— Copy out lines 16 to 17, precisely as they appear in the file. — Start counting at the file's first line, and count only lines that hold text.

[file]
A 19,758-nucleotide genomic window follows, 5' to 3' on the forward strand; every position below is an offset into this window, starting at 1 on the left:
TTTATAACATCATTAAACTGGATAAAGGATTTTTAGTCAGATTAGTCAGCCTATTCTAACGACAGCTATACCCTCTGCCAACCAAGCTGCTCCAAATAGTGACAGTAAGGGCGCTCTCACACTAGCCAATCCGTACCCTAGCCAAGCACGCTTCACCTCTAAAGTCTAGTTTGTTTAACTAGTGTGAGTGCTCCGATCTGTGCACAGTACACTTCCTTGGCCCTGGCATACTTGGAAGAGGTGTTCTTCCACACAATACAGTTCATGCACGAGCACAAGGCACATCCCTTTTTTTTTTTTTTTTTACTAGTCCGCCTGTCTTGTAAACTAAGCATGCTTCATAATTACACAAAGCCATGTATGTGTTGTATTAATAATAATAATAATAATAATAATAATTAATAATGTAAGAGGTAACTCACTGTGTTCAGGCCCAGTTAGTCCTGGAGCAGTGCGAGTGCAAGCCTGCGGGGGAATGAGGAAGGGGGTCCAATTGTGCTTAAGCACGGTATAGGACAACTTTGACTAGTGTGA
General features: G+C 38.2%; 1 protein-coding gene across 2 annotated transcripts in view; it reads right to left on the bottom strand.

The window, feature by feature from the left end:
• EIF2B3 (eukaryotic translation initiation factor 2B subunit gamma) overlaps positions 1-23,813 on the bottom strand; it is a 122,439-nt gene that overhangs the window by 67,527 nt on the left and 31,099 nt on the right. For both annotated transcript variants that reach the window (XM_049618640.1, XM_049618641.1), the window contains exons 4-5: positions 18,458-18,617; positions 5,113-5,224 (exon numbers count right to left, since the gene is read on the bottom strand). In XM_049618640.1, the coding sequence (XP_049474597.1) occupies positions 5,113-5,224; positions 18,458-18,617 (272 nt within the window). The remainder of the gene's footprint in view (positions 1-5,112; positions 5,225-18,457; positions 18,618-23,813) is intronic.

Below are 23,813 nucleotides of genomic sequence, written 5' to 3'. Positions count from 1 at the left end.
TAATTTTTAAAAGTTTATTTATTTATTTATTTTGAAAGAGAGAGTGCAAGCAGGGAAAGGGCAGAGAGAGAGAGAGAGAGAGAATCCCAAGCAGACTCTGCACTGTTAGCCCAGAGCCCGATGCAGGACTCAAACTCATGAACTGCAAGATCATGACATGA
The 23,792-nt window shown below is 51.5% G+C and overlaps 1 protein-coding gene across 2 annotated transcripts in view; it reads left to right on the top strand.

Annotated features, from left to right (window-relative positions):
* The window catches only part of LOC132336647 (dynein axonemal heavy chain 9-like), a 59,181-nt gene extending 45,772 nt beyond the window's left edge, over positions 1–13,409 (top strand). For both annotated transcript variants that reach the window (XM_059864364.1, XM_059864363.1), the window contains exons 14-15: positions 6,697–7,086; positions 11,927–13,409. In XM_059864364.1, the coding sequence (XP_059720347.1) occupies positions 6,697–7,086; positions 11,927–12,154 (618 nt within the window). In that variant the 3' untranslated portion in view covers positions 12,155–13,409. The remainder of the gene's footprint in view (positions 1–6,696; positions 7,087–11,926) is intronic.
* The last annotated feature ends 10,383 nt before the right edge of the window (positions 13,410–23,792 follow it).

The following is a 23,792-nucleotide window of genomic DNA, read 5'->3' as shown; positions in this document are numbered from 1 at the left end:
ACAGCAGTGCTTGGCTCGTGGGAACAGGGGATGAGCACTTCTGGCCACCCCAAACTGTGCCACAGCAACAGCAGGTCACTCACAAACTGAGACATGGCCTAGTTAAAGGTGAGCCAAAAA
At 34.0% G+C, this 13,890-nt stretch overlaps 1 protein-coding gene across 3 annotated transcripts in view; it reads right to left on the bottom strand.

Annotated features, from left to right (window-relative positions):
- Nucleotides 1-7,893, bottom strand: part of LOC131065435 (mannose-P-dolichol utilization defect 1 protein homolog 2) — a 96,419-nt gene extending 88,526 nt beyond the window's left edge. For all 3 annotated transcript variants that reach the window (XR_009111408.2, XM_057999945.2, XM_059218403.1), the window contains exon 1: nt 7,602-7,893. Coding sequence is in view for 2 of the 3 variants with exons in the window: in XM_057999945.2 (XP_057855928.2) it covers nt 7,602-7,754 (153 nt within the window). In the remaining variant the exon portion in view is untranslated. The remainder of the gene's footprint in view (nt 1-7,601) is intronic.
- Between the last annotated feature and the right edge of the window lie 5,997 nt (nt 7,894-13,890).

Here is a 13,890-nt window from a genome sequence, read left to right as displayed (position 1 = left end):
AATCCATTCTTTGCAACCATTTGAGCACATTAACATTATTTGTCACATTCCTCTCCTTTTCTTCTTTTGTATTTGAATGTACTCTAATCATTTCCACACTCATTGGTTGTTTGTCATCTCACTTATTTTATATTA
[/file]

- Nucleotides 1-7,893, bottom strand: part of LOC131065435 (mannose-P-dolichol utilization defect 1 protein homolog 2) — a 96,419-nt gene extending 88,526 nt beyond the window's left edge. For all 3 annotated transcript variants that reach the window (XR_009111408.2, XM_057999945.2, XM_059218403.1), the window contains exon 1: nt 7,602-7,893. Coding sequence is in view for 2 of the 3 variants with exons in the window: in XM_057999945.2 (XP_057855928.2) it covers nt 7,602-7,754 (153 nt within the window). In the remaining variant the exon portion in view is untranslated. The remainder of the gene's footprint in view (nt 1-7,601) is intronic.
- Between the last annotated feature and the right edge of the window lie 5,997 nt (nt 7,894-13,890).